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Notebook Computers

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Notebook computers consume much less power than desktop systems. First, notebook computers use energy-saving LCD monitors. Second, the CPU, components and software in a notebook computer are designed to conserve power so as to maximize battery operation times. Third, notebooks use external power supplies that are much more efficient than the power supplies used in most desktop systems.

When describing the power consumption of notebook computers, the power consumption of the monitor is automatically included because the display is integrated into the unit. A few years ago, notebook computers typically ranged from 15 - 20 W power consumption with average consumption for the class of 15 W (Ref). As of 2004, the average power consumption of new notebook computers is beginning to spread over a wider range, from about 10 W to 50 W. Whereas notebooks used to be designed primarily for business users whose primary requirements were portability and long battery life, they are now also serving as desktop replacement units and DVD/multimedia systems. These market changes have contributed to the higher power consumption reported for some models.

Particular notebook models and power-saving technologies change rapidly in the fast-moving computer market. At the time of publication, typical notebook computers ran for 2-3 hours on a fully charged battery.

Notebooks based on Intel’s Pentium M processor – which includes those labeled as Centrino technology – advertise 4 to 5 hours on their main batteries (Ref). Using two batteries, some notebooks advertise battery life of up to 10 hours (Ref). Intel’s Centrino technology, introduced in March 2003, is actually a combination of three Intel components used together: the Pentium M processor, the Intel 855 companion chipset, and a WiFi wireless Ethernet chipset. External lithium ion battery packs, small solar chargers, DC-DC adapters and other accessories can be purchased to extend the mobile runtime of notebooks.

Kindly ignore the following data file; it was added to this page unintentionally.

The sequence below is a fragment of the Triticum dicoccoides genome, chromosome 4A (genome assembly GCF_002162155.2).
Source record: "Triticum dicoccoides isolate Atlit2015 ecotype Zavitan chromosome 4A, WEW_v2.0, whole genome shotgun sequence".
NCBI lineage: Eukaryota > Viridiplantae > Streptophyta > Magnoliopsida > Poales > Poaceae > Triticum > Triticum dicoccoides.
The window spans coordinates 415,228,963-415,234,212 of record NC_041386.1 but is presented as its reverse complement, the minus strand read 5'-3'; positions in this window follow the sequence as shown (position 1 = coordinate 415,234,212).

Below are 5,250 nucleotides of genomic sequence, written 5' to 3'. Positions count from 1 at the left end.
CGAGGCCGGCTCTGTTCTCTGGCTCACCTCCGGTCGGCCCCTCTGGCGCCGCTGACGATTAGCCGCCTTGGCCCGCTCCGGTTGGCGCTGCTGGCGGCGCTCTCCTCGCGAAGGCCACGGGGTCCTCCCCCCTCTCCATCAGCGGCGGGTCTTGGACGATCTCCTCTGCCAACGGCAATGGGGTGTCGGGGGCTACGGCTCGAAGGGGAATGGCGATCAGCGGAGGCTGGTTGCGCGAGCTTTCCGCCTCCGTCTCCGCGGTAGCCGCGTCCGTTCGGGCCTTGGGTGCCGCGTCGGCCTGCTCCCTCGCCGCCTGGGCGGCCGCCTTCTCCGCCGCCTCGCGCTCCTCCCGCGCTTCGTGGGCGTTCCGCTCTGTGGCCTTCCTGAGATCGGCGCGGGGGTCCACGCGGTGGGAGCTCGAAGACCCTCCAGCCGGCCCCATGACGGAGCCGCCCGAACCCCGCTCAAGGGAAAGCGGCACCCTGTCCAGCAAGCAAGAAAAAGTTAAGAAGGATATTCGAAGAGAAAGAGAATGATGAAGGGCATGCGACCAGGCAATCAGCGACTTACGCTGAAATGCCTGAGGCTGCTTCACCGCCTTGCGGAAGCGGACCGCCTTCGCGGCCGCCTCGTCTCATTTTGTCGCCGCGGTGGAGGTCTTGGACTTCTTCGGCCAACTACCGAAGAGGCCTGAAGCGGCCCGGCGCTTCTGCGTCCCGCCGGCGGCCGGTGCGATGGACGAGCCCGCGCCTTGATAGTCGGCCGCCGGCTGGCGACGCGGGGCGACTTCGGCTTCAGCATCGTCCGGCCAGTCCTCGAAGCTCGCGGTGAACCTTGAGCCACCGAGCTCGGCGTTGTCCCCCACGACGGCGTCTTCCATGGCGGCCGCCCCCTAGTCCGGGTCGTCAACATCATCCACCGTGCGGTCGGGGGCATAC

Recent generations of mobile processors reduce power consumption by clocking down the processor frequency and stepping down the supplied voltage when battery life needs to be extended. Battery extending notebook technologies such as Intel’s SpeedStep, AMD PowerNow! and Transmeta LongRun automatically clock down the CPU in certain situations, such as when the notebook loses AC power and switches to the battery, while the system is idle or when the applications running on the notebook don’t require maximum processor performance. For example, a 1.4GHz Intel Pentium M processor can clock down to as low as 600 MHz. When this happens the drain on the battery is reduced.

Notebook power-saving technologies are frequently subject to user modification through the computer’s power management settings. The user can choose settings that guarantee maximum processor performance, maximum battery life, or settings in between. The exact settings depend on the type of processor, manufacturer, the driver software and the operating system installed on the notebook.

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